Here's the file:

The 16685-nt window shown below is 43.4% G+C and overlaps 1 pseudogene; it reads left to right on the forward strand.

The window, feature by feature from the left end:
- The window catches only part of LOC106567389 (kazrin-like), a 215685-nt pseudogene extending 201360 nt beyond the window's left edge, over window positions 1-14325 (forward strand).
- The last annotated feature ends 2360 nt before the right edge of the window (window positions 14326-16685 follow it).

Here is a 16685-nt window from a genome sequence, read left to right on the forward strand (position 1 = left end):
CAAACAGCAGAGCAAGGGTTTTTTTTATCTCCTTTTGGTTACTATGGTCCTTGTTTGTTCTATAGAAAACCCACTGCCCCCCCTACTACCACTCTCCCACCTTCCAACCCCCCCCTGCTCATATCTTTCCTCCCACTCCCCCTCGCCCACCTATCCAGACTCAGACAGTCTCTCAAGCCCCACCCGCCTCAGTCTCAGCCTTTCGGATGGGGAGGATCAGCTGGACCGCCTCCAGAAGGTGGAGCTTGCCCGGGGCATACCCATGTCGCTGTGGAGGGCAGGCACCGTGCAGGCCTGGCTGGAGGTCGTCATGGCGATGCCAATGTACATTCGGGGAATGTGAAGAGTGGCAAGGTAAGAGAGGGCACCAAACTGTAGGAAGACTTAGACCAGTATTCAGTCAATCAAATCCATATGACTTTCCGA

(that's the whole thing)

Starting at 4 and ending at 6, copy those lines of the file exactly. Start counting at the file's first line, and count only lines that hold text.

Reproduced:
- The last annotated feature ends 2360 nt before the right edge of the window (window positions 14326-16685 follow it).

Here is a 16685-nt window from a genome sequence, read left to right on the forward strand (position 1 = left end):
CAAACAGCAGAGCAAGGGTTTTTTTTATCTCCTTTTGGTTACTATGGTCCTTGTTTGTTCTATAGAAAACCCACTGCCCCCCCTACTACCACTCTCCCACCTTCCAACCCCCCCCTGCTCATATCTTTCCTCCCACTCCCCCTCGCCCACCTATCCAGACTCAGACAGTCTCTCAAGCCCCACCCGCCTCAGTCTCAGCCTTTCGGATGGGGAGGATCAGCTGGACCGCCTCCAGAAGGTGGAGCTTGCCCGGGGCATACCCATGTCGCTGTGGAGGGCAGGCACCGTGCAGGCCTGGCTGGAGGTCGTCATGGCGATGCCAATGTACATTCGGGGAATGTGAAGAGTGGCAAGGTAAGAGAGGGCACCAAACTGTAGGAAGACTTAGACCAGTATTCAGTCAATCAAATCCATATGACTTTCCGA